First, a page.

So, the constitutionality of these new code sections will be tested right away, I suppose.
In Green v. Commonwealth, the Court in another opinion by Justice Kinser affirmed the death penalty imposed on the defendant, where mental retardation was one of the issued raised at trial. The Court in Green rejected appellant's issues regarding failure to appoint an investigator, alleged limitations on discovery, failure to change venue, failure to use defendant's juror questionnaire, and denial of a mistrial despite a witness's reference to the "previous trial" of the defendant.
In Tanner v. State Corporation Commission, the Court in that rarest of cases granted in part the SCC's motion for rehearing and changed part of its earlier opinion in a case involving what is covered by the Virginia Securities Act.
In C.F. Trust, Inc. v. First Flight Limited Partnership, the Court answered certified questions from the Fourth Circuit, and concluded that "that there is no logical basis upon which to distinguish between a traditional veil piercing action and an outsider reverse piercing action," while noting that "[i]n Virginia, unlike in some states, the standards for veil piercing are very stringent, and piercing is an extraordinary measure that is permitted only in the most egregious circumstances."
In City of Suffolk v. Board of Zoning Appeals, in a bit of an upset perhaps, the Court in an opinion by Justice Agee sided with the BZA and the landowner in a vested rights case under Va. Code 15.2-2307. Justice Keenan dissented, joined by Chief Justice Hassell and Justice Koontz. Reading the opinion, the dissent is more consistent with what I thought was the difficult task of proving vested rights, but this was the unusual case where the BZA and the circuit court sided with the landowner (as opposed to an appeal brought by the landowner have lost at every step along the way), and the majority's opinion might be seen as primarily the result of deference to the BZA and the Circuit Court, than a bold new step in the substantive law.
In Lackman v. Long & Foster Real Estate, Inc., the Court in an opinion by Justice Lacy rejected appellant's arguments to avoid an arbitation award in a dispute between real estate brokers over real estate sales commissions. The opinion is a strong endorsement of the enforceability of arbitration awards. (Arbitration always seems like a great idea until the arbitrators rule against you.)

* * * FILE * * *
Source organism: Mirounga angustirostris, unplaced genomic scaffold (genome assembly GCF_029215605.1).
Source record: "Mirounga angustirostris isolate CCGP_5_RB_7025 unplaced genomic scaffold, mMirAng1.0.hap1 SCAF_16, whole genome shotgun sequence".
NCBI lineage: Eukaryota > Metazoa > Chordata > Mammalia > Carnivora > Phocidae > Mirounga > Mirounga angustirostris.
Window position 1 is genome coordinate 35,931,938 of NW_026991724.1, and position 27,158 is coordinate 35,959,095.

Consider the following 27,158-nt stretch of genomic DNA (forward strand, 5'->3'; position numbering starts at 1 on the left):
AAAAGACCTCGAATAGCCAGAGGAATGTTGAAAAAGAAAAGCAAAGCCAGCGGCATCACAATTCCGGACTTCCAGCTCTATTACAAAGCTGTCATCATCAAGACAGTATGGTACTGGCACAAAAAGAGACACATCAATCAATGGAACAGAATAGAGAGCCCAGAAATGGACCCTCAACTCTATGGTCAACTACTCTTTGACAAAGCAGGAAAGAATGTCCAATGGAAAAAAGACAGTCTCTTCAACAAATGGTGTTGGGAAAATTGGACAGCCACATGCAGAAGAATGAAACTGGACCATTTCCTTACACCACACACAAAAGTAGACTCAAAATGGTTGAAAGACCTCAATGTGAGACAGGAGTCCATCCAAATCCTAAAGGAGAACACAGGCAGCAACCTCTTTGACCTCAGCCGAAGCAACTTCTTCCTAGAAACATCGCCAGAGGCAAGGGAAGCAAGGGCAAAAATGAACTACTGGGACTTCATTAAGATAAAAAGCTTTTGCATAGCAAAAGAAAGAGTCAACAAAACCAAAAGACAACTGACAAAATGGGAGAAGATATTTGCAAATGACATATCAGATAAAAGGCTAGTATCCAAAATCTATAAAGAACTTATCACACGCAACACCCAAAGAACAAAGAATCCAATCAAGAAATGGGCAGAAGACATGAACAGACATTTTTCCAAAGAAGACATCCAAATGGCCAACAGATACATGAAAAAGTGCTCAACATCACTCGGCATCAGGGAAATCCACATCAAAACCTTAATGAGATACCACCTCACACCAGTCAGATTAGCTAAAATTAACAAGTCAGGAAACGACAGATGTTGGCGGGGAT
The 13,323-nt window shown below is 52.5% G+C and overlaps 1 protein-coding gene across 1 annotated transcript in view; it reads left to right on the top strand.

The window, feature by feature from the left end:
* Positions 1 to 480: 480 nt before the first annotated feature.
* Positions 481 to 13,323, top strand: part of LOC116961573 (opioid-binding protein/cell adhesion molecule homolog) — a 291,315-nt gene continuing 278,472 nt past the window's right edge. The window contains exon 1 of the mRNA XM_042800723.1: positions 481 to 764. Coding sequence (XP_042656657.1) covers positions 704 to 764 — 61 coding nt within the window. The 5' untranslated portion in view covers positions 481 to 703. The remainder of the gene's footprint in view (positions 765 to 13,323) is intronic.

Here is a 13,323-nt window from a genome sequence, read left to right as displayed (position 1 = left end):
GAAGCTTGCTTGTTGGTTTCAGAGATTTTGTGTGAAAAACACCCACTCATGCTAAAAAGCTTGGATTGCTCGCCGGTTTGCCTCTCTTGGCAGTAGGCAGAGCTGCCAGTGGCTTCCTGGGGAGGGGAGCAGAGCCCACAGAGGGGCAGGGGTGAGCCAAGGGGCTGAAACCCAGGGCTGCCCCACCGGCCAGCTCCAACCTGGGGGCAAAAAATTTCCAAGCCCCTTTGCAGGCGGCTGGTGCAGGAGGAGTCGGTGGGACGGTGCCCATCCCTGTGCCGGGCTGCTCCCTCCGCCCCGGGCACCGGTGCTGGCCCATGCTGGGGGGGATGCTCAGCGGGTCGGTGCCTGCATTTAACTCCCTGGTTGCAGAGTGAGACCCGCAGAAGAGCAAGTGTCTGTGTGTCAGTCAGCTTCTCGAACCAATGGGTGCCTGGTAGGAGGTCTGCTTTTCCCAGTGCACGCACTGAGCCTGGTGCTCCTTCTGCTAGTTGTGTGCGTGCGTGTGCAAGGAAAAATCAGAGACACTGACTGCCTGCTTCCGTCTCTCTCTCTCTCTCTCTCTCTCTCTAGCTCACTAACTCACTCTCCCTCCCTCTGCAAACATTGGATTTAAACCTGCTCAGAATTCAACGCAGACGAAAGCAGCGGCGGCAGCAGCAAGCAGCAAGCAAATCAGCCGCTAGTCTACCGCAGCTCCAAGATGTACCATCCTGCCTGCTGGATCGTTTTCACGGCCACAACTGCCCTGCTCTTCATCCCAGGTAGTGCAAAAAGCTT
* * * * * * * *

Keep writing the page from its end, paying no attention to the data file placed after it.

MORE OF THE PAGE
In Harris v. Commonwealth, the Court in an opinion by Justice Lacy reversed the Court of Appeals, concluding that the defendant was illegally detained beyond a mere traffic stop and the evidence found in the resulting search should have been suppressed. Justice Kinser and former Chief Justice Carrico dissented.
In GEICO v. Moore, the Court in an opinion by Justice Agee reversed Judge Keith of Fairfax County on a coverage question about the terms of an umbrella liability insurance policy, with regard to the injuries of a husband sustained while riding as a passenger with his wife driving. The Court held that the umbrella policy as a general liability insurance policy is not subject to the "omnibus clause" in the auto insurance statutes, and the language of the policy exclusion was not unenforceably vague.
In Fowler v. Winchester Medical Center, the Court in an opinion by Justice Lemons held that a wrongful death suit brought by a nonresident party who had no standing, not having qualified as a personal representative in Virginia or any other state, did not toll the statute of limitations, based on prior cases that held no standing, no tolling.